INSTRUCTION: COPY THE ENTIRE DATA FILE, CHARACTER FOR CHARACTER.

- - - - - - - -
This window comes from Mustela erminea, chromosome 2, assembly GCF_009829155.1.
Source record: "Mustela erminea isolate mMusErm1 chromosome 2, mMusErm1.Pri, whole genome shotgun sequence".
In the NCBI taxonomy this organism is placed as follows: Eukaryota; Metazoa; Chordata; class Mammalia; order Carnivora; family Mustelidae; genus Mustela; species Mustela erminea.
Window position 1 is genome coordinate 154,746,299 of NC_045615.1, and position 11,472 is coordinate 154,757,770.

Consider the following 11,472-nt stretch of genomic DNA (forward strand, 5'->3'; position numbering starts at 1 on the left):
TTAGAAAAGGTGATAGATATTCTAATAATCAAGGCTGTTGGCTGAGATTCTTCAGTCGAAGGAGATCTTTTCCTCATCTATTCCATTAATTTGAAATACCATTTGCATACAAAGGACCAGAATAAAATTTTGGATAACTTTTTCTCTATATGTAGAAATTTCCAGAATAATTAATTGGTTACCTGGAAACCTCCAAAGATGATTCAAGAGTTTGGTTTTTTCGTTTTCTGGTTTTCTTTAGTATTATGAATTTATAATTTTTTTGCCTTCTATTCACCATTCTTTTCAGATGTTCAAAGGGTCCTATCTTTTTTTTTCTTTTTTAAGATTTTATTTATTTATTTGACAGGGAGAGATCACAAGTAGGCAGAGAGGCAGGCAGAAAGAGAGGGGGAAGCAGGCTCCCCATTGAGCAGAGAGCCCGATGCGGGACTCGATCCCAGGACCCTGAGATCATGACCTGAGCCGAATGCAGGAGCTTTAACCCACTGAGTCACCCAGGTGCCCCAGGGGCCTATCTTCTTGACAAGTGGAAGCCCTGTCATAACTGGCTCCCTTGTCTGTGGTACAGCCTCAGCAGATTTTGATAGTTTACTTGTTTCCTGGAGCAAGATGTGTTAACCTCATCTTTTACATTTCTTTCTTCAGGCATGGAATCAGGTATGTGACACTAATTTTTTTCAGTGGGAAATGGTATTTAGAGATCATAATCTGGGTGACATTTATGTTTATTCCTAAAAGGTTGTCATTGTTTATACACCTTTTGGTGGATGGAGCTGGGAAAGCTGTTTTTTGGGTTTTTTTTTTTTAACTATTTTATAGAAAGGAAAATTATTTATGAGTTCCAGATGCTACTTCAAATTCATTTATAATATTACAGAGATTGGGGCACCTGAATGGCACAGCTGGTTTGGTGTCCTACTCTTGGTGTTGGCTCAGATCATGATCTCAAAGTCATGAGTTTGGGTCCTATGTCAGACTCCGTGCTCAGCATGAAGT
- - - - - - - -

This window comes from Mustela erminea, chromosome 2, assembly GCF_009829155.1.
Source record: "Mustela erminea isolate mMusErm1 chromosome 2, mMusErm1.Pri, whole genome shotgun sequence".
In the NCBI taxonomy this organism is placed as follows: Eukaryota; Metazoa; Chordata; class Mammalia; order Carnivora; family Mustelidae; genus Mustela; species Mustela erminea.
Window position 1 is genome coordinate 154,746,299 of NC_045615.1, and position 11,472 is coordinate 154,757,770.

Consider the following 11,472-nt stretch of genomic DNA (forward strand, 5'->3'; position numbering starts at 1 on the left):
TTAGAAAAGGTGATAGATATTCTAATAATCAAGGCTGTTGGCTGAGATTCTTCAGTCGAAGGAGATCTTTTCCTCATCTATTCCATTAATTTGAAATACCATTTGCATACAAAGGACCAGAATAAAATTTTGGATAACTTTTTCTCTATATGTAGAAATTTCCAGAATAATTAATTGGTTACCTGGAAACCTCCAAAGATGATTCAAGAGTTTGGTTTTTTCGTTTTCTGGTTTTCTTTAGTATTATGAATTTATAATTTTTTTGCCTTCTATTCACCATTCTTTTCAGATGTTCAAAGGGTCCTATCTTTTTTTTTCTTTTTTAAGATTTTATTTATTTATTTGACAGGGAGAGATCACAAGTAGGCAGAGAGGCAGGCAGAAAGAGAGGGGGAAGCAGGCTCCCCATTGAGCAGAGAGCCCGATGCGGGACTCGATCCCAGGACCCTGAGATCATGACCTGAGCCGAATGCAGGAGCTTTAACCCACTGAGTCACCCAGGTGCCCCAGGGGCCTATCTTCTTGACAAGTGGAAGCCCTGTCATAACTGGCTCCCTTGTCTGTGGTACAGCCTCAGCAGATTTTGATAGTTTACTTGTTTCCTGGAGCAAGATGTGTTAACCTCATCTTTTACATTTCTTTCTTCAGGCATGGAATCAGGTATGTGACACTAATTTTTTTCAGTGGGAAATGGTATTTAGAGATCATAATCTGGGTGACATTTATGTTTATTCCTAAAAGGTTGTCATTGTTTATACACCTTTTGGTGGATGGAGCTGGGAAAGCTGTTTTTTGGGTTTTTTTTTTTTAACTATTTTATAGAAAGGAAAATTATTTATGAGTTCCAGATGCTACTTCAAATTCATTTATAATATTACAGAGATTGGGGCACCTGAATGGCACAGCTGGTTTGGTGTCCTACTCTTGGTGTTGGCTCAGATCATGATCTCAAAGTCATGAGTTTGGGTCCTATGTCAGACTCCGTGCTCAGCATGAAGT